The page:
I bought the Lat56 Red-Eye a few months back and whilst I don’t carry it every week, it’s awesome when I need it. It measures a diminutive 22″x10″x10″ and I can carry a spare suit, 2 shirts, jeans, 2 t-shirts, spare shoes, gym kit and underwear and come in under 10lb total.

Everyone asks what it is, and I get comments between gun cases and musical instruments, which is a great talking point. This isn’t a bag for everyone, but it has a specific used case – which is the amazing roll-up suit carrier that sits inside it, and allows a suit to come out unwrinkled. Perfect for 3-4 day trips.

Calvin Klein Air FX underwear

Last year I also recommended Calvin Klein underwear, but they have come out with a new Air FX line this year which is an air mesh, and dries faster. This is awesome. They wash and dry quickly in a sink, and pack away tiny.

CK also have a line of other things in underwear, including T-Shirts.

Perry Ellis socks

I don’t rate the CK socks as high, and the Perry Ellis ones from Macy’s are my pick for travel. They wash and dry easily and you can use a hairdryer to dry them if you’re in a rush (put the clean wet sock over the hairdryer and turn on COLD). Don’t ever use the heat, I melted one sock this way…

Adidas Adizero Boston Boost

You may wonder how I pack gym gear into such a small bag, and these Adidas sneakers are part of the reason. They weigh a mere 8.4oz each, and pack down into almost nothing. Despite this, I can run a good distance because of the amazing cushioning that Adidas have.

Note that the Boston is a neutral shoe and your running style may require something different. Please get advice and gait analysis from your local running store before buying sneakers!

Pocket Monkey

This awesome little friend packs a bunch of things into the size of a credit card. I leave it in my laptop bag (or did, until someone stole it!) and it’s super-handy for tightening glasses, opening a bottle, or fixing/cutting stuff.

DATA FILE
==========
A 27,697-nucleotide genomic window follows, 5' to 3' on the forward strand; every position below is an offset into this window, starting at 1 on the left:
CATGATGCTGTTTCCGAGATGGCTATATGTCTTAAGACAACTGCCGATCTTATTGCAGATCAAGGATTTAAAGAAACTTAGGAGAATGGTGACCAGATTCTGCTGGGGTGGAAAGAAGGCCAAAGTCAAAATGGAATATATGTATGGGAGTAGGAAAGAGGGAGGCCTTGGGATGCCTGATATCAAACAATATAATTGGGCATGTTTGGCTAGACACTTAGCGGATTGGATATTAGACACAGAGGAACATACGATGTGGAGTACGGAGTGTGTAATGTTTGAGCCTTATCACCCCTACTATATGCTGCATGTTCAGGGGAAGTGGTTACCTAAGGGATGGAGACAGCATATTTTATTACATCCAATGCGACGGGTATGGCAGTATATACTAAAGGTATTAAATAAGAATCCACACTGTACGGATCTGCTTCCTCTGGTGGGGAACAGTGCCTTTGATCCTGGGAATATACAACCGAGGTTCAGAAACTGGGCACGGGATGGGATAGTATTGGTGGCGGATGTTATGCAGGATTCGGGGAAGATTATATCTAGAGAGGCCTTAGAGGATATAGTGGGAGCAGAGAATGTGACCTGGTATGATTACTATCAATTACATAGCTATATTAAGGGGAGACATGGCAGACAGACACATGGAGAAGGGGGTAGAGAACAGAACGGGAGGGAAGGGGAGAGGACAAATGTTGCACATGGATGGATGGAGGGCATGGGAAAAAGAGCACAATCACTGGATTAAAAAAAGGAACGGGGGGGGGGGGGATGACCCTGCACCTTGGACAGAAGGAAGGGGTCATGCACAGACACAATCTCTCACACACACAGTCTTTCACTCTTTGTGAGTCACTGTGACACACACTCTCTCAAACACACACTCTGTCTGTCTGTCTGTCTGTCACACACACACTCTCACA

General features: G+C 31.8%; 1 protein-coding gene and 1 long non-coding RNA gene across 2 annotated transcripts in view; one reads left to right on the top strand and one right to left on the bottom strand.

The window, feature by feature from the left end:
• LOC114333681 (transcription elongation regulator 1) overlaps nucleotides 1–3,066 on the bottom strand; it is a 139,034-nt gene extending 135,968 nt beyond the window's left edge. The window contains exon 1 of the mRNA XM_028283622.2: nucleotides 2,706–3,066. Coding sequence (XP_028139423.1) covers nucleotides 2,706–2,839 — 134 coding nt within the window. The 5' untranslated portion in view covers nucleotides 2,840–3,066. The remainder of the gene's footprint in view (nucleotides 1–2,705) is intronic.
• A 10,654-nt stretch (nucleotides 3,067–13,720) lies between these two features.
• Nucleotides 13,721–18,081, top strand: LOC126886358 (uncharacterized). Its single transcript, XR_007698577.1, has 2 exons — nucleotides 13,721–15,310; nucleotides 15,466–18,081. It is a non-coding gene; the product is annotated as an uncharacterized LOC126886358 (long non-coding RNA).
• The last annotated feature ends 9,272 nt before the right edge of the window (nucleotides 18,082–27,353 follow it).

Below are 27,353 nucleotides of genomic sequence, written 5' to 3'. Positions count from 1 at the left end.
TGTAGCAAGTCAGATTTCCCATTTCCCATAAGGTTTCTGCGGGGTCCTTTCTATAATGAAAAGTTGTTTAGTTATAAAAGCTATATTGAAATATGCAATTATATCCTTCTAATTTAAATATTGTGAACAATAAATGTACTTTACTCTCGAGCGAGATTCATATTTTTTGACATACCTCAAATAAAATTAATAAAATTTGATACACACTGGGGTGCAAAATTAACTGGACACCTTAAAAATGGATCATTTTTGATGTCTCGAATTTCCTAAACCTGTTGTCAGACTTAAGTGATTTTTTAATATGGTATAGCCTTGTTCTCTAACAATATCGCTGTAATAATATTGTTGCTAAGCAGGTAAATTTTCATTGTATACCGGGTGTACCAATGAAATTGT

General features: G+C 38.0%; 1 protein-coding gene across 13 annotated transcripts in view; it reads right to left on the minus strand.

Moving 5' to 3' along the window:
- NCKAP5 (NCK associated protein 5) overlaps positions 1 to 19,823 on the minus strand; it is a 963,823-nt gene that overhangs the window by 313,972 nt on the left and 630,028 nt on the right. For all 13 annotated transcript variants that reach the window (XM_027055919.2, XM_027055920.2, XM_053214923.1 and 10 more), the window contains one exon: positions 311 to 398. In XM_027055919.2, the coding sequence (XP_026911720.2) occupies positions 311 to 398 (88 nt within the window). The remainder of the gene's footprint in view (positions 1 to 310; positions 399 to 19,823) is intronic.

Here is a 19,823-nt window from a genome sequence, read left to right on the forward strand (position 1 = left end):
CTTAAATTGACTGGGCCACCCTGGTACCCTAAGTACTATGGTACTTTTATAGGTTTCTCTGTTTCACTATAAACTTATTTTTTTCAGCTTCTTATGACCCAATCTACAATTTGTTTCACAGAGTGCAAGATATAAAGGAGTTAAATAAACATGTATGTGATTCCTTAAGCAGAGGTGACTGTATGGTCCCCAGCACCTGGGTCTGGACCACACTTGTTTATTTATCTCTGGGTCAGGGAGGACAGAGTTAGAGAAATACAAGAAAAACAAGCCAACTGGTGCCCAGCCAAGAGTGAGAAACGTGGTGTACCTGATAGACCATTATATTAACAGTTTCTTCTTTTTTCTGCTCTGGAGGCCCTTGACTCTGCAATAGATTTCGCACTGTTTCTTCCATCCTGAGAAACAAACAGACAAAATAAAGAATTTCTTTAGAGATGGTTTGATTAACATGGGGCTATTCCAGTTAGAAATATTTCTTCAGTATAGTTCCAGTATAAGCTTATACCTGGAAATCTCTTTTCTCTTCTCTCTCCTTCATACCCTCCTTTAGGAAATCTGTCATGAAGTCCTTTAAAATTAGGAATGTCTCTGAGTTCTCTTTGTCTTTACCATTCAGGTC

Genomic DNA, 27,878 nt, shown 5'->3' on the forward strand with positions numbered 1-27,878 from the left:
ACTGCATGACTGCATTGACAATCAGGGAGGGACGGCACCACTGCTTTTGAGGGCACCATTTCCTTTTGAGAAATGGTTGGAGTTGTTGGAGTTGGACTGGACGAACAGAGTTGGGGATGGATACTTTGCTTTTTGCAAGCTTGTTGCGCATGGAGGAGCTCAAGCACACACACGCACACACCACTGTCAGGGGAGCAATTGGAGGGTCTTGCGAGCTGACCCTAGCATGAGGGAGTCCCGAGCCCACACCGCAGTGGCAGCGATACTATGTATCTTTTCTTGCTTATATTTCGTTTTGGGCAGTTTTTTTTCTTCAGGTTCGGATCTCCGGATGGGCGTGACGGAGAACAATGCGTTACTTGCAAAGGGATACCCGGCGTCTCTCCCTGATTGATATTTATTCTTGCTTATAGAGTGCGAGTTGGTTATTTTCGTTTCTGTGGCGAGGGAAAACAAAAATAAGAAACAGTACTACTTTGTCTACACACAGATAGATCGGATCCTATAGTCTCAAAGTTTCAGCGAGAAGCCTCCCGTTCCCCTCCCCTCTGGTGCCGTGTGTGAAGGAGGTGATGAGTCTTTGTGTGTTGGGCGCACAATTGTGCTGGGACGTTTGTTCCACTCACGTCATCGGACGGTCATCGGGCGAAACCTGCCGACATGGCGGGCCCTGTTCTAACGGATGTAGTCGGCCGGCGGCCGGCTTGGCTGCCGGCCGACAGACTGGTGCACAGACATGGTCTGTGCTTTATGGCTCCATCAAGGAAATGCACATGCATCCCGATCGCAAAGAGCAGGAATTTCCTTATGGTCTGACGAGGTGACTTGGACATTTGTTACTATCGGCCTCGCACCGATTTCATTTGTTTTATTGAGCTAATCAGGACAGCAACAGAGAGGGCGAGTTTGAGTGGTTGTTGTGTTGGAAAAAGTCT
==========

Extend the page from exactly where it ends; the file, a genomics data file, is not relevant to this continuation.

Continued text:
It’s TSA-compliant so no worries about getting extra searches during your travel!

Travel-size containers

One thing you will realize when traveling is that you don’t need full-size containers. I can travel for 2 weeks just with a 1 quart 3-1-1 bag from Tom Bihn. But don’t waste your money on travel-size cosmetics.

Instead, buy small containers like these for hand creams, hair gels and pills and spray containers like these for deodorant and starch. Buy them in bulk because they break periodically and need replacing.

iClever USB Wall Charger

Hotels never have enough power connectors, and the iClever USB Wall Charger gives a full 2×2.4A charge to two phones or tablets. With the iPhone 6S Plus, you’ll appreciate the speed it charges with.

Also it’s nice for in the office, so someone else can share a port, when you steal the last charging spot in the room!

Final Words

If you’re buying for a business traveler, don’t just buy them some junk that will add to the weight in their bag. Most blogs on this subject recommend things that are pretty much useless, because they add weight and bulk. Most of us that travel daily want to carry the bare minimum.

If you can find a little gold for people that allows them to carry less, or substitute two things for one, it will make a huge difference to them.

Things which cut the weight of clothes, or like the iPhone 6S Plus mean they don’t carry an extra battery, or combine chargers… these are all amazing gifts for someone who carries 20-30lb around every day of the year.

Happy Holidays!

What bag to carry on a Regional Jet

As a part of my job, I get to do a good bit of travel. I suspect that some people who don’t fly a lot imagine this is glamorous like Jennifer Aniston’s A380 Emirates advertisement!

In reality, a good amount of it is being crammed into a 50-seater Regional Jet, especially when doing short 90-120 minute hops in the USA. In fact, American Airlines uses American Eagle as its regional carrier, and has 290 small jets which were acquired in a spree of consolidation over the last 20 years.

Many passengers hate them, but I’ve come to quite like them. However, they don’t have any WiFi and they can’t take a full size 22″x14″x9″ (2772 cubic inches) carry-on bag in the cabin.

The Gate Check

If you’ve been in Zone 5 in an American Airlines flight, you will have experienced the loathed Gate Check, where they take your bag off you at the plane entrance, and you pick it up at the baggage carousel at your destination. For frequent flyers this is highly frustrating, because we hate waiting for anything. This is one of the major reasons that keeps flyers loyal to an airline: if you fly more than 50,000 miles a year with that airline, you start to get perks like priority boarding, so that does’t happen so much.